One of the ways we kill reusability is through layout and markup. In fact, this was one of the realizations that started me on this path eight years ago. Looking at the practical barriers to remix it became clear that highly formatted web pages, PowerPoints, and Word documents were not really remixable, because of the work required to strip formatting and rebuild the text in a form and style that suited your course.
What you really wanted was something that had nothing but the bare minimum of semantic tags. And that’s when I got infatuated with the idea that Markdown and Textile and other simple markup formats might point the way to greater reusability. These formats allow you to do a few semantic things in human readable markup:
You can **bold**, _italicize_, and [link](http://example.com). You can
## Make Headings
* make a
* of items
and it comes out like HTML:
The thing Markdown stops you from doing, however, are things like specifying font type or size, or doing table layouts, or making complicated float-left or z-index rules for your content.
You can add some rules to your platform to deal with these things, but they don’t live in your document source code. This makes your document portable in a way very little else is. It also makes it accessible, since you can use these codes without having to use a ribbon bar, or select text, or use complicated key combinations (all of which reduce accessibility). For these same reasons, a Markdown based system is quick and easy to use on a phone.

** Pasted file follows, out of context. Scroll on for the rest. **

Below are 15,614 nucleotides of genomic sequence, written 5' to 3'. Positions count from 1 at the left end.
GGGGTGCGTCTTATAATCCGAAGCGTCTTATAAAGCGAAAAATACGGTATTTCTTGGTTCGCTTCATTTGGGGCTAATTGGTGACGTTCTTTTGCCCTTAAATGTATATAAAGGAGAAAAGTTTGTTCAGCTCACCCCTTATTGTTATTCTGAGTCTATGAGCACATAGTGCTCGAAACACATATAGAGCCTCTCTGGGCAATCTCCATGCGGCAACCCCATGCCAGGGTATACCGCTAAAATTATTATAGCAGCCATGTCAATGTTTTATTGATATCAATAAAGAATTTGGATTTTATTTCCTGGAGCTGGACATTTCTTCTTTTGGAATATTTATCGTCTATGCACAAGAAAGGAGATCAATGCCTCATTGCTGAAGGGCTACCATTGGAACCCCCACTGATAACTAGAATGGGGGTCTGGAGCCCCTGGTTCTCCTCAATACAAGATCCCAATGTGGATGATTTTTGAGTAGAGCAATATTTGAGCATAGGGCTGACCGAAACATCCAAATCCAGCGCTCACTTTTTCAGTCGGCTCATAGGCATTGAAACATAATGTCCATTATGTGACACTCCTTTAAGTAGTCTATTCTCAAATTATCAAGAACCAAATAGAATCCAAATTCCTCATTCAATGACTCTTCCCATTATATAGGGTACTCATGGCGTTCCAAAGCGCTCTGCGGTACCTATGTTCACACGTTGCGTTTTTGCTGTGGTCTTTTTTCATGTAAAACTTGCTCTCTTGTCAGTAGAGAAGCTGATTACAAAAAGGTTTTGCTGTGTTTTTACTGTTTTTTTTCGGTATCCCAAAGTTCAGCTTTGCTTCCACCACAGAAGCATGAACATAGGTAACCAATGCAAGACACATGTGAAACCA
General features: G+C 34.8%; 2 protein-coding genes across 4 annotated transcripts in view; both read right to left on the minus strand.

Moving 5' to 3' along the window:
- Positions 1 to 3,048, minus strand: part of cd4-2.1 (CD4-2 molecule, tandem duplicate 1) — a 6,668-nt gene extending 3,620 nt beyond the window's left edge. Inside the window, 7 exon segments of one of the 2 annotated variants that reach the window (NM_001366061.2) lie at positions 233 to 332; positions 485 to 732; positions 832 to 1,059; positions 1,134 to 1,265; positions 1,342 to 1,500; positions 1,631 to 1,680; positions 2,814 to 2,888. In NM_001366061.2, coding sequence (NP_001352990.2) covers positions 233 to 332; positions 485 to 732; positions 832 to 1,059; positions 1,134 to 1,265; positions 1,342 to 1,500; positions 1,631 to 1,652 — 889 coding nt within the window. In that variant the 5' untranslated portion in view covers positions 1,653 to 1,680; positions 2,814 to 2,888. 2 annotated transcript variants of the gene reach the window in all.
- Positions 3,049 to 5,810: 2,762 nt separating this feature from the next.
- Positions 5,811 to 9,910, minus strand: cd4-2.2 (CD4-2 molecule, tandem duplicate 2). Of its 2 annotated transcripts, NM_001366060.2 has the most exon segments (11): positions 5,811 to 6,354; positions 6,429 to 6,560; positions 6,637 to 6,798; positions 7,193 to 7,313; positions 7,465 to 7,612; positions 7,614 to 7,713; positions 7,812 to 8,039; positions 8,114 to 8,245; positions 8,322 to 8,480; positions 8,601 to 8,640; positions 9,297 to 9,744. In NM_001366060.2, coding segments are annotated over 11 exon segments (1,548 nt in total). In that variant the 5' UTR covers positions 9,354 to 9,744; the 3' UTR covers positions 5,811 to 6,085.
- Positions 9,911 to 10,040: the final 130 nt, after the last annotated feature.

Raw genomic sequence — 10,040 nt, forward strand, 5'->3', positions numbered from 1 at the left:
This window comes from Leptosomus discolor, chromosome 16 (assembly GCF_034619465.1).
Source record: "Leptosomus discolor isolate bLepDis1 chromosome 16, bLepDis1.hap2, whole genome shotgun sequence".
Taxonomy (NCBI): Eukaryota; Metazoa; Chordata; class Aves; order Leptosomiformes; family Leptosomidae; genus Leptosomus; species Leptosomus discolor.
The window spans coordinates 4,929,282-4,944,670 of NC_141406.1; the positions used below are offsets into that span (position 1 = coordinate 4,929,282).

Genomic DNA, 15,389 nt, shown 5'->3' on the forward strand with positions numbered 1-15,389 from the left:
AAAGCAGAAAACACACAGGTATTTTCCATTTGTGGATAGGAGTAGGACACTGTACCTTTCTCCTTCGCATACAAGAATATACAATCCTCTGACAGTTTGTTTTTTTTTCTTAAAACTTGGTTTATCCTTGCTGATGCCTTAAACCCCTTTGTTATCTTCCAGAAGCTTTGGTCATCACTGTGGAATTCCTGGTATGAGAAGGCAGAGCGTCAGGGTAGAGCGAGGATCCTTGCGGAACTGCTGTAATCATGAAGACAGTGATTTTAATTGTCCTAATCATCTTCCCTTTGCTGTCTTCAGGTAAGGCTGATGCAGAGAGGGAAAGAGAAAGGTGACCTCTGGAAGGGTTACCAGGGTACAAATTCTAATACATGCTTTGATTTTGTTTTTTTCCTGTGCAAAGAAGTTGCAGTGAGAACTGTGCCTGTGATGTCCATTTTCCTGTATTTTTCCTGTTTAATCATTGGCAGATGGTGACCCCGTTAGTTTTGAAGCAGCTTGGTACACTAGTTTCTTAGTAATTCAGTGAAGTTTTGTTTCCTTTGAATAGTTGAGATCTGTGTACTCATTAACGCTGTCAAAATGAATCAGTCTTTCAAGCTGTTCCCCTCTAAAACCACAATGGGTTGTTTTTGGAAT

So when I started Wikity, I decided to go Markdown source as format. And that’s worked out for me. The speed with which I can put together a Wikity card makes this WordPress dashboard editor feel like concrete shoes. I’ve written 924 cards since November, because the Markdown always-there system we have in place makes writing a card as easy as tweeting (and forking it nearly easy as retweeting). About 20% of those have been posted from my phone, which I would not have thought a possible percentage.
That said, people get intimidated by the blank box. They needed the training wheels of the ribbon bar. So after a few botched attempts, I finally found a WYSIWII (What You See Is What It Is) editor for Markdown that could hook up easily to some Wikity events. I think we’re going to get the best of both worlds here, but check out this video, and let me know what you think: